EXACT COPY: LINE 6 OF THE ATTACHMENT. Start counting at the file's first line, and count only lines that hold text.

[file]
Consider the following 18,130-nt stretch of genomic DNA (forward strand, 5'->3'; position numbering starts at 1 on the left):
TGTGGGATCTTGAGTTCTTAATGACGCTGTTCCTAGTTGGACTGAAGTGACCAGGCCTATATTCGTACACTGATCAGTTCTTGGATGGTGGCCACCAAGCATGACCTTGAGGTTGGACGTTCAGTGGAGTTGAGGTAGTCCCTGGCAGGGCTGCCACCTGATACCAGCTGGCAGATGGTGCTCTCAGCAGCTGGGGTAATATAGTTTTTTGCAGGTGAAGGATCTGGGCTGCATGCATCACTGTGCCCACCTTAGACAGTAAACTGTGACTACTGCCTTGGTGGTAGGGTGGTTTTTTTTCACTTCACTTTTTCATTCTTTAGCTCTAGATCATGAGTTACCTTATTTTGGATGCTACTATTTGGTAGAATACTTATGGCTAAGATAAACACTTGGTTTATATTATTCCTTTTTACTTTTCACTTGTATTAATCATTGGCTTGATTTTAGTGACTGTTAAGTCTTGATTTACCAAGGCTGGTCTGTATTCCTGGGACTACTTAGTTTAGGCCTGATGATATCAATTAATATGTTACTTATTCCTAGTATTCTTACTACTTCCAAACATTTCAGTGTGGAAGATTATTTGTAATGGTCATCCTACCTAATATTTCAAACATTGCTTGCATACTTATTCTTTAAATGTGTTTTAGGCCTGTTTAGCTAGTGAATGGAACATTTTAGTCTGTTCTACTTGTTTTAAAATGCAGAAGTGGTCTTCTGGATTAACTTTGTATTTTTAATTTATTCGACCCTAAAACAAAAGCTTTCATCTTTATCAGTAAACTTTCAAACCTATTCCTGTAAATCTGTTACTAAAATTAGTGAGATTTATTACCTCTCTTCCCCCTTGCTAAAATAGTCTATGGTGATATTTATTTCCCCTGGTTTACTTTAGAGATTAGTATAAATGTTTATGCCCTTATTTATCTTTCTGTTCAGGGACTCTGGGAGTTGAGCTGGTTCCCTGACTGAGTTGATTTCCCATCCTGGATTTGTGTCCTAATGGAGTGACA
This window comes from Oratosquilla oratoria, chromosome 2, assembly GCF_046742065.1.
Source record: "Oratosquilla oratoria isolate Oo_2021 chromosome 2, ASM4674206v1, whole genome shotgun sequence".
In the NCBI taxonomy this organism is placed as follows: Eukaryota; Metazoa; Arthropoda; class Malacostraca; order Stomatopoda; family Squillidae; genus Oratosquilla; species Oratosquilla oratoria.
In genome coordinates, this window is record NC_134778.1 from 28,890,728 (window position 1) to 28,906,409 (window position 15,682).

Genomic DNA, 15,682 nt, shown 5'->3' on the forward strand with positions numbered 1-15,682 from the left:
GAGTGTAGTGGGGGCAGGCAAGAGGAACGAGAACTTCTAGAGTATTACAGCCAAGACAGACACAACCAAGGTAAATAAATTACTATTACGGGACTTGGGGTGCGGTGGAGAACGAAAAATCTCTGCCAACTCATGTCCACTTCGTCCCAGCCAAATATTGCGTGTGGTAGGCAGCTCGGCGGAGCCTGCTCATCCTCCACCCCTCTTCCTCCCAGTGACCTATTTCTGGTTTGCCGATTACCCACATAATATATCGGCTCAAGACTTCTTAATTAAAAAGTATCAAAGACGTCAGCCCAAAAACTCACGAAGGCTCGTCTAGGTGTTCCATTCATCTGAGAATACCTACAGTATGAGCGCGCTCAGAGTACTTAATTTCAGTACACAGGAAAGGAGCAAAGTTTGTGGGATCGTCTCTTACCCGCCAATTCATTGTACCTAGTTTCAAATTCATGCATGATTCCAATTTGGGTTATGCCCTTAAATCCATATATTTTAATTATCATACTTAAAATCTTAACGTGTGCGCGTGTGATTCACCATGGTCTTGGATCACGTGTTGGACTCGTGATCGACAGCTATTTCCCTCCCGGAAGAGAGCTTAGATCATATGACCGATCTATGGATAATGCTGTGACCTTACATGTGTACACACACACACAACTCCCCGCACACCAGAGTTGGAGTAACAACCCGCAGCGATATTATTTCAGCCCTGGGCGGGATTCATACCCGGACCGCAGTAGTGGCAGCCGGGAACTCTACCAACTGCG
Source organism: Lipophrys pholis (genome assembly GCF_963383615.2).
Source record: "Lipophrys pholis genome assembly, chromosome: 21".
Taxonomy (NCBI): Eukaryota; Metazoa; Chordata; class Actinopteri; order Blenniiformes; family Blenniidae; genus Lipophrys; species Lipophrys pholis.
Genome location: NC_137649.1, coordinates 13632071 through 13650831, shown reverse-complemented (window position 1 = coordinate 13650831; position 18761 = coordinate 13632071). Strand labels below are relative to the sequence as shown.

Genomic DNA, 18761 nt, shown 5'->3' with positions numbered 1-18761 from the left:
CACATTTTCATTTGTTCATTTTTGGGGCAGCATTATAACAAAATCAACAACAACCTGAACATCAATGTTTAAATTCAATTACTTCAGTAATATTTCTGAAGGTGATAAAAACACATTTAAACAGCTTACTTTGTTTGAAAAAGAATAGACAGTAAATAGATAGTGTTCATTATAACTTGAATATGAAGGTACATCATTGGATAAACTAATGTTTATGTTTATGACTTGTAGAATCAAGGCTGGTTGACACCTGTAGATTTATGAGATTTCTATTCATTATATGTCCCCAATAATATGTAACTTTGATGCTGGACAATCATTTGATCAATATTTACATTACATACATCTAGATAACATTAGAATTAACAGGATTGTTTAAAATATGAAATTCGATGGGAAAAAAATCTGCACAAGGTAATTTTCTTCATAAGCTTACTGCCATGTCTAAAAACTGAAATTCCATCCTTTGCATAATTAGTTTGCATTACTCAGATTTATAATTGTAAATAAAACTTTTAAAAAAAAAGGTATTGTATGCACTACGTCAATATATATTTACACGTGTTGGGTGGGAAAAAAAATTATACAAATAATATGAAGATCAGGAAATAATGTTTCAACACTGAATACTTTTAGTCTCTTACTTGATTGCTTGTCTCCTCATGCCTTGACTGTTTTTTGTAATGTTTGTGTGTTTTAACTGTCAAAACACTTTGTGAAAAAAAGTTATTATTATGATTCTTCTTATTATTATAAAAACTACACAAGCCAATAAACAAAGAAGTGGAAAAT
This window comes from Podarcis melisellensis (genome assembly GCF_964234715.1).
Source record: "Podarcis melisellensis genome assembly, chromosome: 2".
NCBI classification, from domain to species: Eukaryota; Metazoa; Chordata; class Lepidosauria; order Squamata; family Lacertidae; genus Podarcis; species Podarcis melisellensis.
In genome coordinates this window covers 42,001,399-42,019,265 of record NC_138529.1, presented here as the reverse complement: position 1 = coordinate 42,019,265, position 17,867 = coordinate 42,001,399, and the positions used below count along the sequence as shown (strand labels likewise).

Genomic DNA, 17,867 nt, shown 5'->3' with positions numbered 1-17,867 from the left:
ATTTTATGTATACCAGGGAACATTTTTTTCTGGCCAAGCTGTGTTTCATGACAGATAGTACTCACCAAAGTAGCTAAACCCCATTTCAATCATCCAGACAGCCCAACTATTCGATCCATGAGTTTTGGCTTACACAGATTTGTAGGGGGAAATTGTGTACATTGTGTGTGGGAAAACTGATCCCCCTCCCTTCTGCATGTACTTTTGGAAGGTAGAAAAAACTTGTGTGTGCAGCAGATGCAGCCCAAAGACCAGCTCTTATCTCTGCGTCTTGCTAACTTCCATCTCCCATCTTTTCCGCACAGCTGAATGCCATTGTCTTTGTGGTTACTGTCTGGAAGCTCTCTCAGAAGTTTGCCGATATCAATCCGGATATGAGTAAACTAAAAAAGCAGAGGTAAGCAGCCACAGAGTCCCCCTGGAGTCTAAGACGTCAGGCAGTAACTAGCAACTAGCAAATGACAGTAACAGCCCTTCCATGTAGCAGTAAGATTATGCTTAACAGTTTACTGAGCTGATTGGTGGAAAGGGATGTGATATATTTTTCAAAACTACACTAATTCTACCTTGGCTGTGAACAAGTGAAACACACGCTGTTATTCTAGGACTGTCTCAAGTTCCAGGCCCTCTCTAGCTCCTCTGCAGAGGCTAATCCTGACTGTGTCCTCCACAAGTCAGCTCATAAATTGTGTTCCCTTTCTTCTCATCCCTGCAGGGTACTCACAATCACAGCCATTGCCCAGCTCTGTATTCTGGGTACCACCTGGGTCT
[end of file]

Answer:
In genome coordinates, this window is record NC_134778.1 from 28,890,728 (window position 1) to 28,906,409 (window position 15,682).